The authors conducted their study in an Italian restaurant by using two sizes of forks to manipulate bite sizes and found that diners who used large forks ate less than those with small forks.
The authors then began to investigate why this finding seems to contradict earlier research on portion sizes. "We observe that diners visit the restaurant with a well-defined goal of satiating their hunger and because of this well-defined goal they are willing to invest effort and resources to satiate their hunger goal," the authors write.
In less flowery prose, people go to restaurants to eat. Reasonable enough.
Diners satisfy their hunger by choosing, eating, and paying for their food, all of which involve varying degree of effort.
"The fork size provided the diners with a means to observe their goal progress," write authors Arul Mishra, Himanshu Mishra, and Tamara M. Masters of the University of Utah, Salt Lake City. "The physiological feedback of feeling full or the satiation signal comes with a time lag. In its absence diners focus on the visual cue of whether they are making any dent on the food on their plate to assess goal progress."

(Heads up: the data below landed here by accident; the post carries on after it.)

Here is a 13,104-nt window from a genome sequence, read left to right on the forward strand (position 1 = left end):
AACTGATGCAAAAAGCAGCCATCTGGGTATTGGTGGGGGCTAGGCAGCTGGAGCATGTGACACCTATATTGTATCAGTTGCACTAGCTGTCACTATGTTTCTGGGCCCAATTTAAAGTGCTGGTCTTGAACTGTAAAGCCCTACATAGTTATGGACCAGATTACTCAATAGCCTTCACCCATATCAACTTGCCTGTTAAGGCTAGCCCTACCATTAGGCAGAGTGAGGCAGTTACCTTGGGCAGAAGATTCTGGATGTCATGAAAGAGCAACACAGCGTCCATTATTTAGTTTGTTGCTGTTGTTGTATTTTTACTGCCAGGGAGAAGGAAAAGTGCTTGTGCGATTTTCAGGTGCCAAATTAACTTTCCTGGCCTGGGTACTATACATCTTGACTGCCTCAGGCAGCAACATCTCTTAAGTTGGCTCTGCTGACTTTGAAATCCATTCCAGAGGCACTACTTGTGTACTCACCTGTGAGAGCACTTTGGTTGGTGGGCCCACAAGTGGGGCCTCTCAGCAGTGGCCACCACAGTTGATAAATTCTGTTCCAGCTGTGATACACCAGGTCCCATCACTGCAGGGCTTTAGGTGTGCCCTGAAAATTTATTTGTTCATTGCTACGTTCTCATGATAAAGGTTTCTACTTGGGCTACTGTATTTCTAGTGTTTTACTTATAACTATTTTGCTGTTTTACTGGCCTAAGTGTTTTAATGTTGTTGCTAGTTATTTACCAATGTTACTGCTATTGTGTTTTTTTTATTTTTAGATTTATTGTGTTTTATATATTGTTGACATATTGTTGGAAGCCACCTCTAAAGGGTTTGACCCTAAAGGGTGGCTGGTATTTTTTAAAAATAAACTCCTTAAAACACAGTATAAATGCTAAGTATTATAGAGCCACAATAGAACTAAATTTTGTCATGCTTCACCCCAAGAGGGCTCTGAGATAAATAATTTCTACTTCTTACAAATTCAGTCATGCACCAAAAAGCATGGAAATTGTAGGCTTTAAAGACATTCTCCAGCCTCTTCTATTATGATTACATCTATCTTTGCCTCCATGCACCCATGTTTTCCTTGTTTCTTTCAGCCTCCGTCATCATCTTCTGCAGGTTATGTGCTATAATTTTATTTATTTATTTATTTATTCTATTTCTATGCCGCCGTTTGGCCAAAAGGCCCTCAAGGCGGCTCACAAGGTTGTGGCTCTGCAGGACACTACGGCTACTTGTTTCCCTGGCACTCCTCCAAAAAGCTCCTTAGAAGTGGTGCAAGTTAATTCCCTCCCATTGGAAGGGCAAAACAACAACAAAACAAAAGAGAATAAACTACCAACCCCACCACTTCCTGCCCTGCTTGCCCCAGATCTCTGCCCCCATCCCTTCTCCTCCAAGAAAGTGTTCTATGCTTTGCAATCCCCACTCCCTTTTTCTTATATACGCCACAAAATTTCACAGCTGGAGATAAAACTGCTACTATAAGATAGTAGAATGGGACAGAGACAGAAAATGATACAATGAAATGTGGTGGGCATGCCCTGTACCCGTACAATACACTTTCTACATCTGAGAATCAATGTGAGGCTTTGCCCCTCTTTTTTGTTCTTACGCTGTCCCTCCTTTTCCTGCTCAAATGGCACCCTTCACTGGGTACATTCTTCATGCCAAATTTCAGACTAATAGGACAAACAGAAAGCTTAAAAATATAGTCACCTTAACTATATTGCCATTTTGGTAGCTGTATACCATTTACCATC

The authors tested this conclusion by varying the quantities of food. They found that when the initial quantity of food was more (a well-loaded plate) diners with small forks ate significantly more than those with large forks. When customers were served small servings, the fork size did not affect the amount of food. Interestingly, in a lab experiment the authors found that participants with small forks consumed less than those with large forks. The authors believe that the participants did not have the same goals of satiating hunger as the restaurant customers did.
To avoid overeating, the authors suggest consumers learn to better understand hunger cues. "People do not have clear internal cues about the appropriate quantity to consume," the authors write. "They allow external cues, such as fork size, to determine the amount they should consume."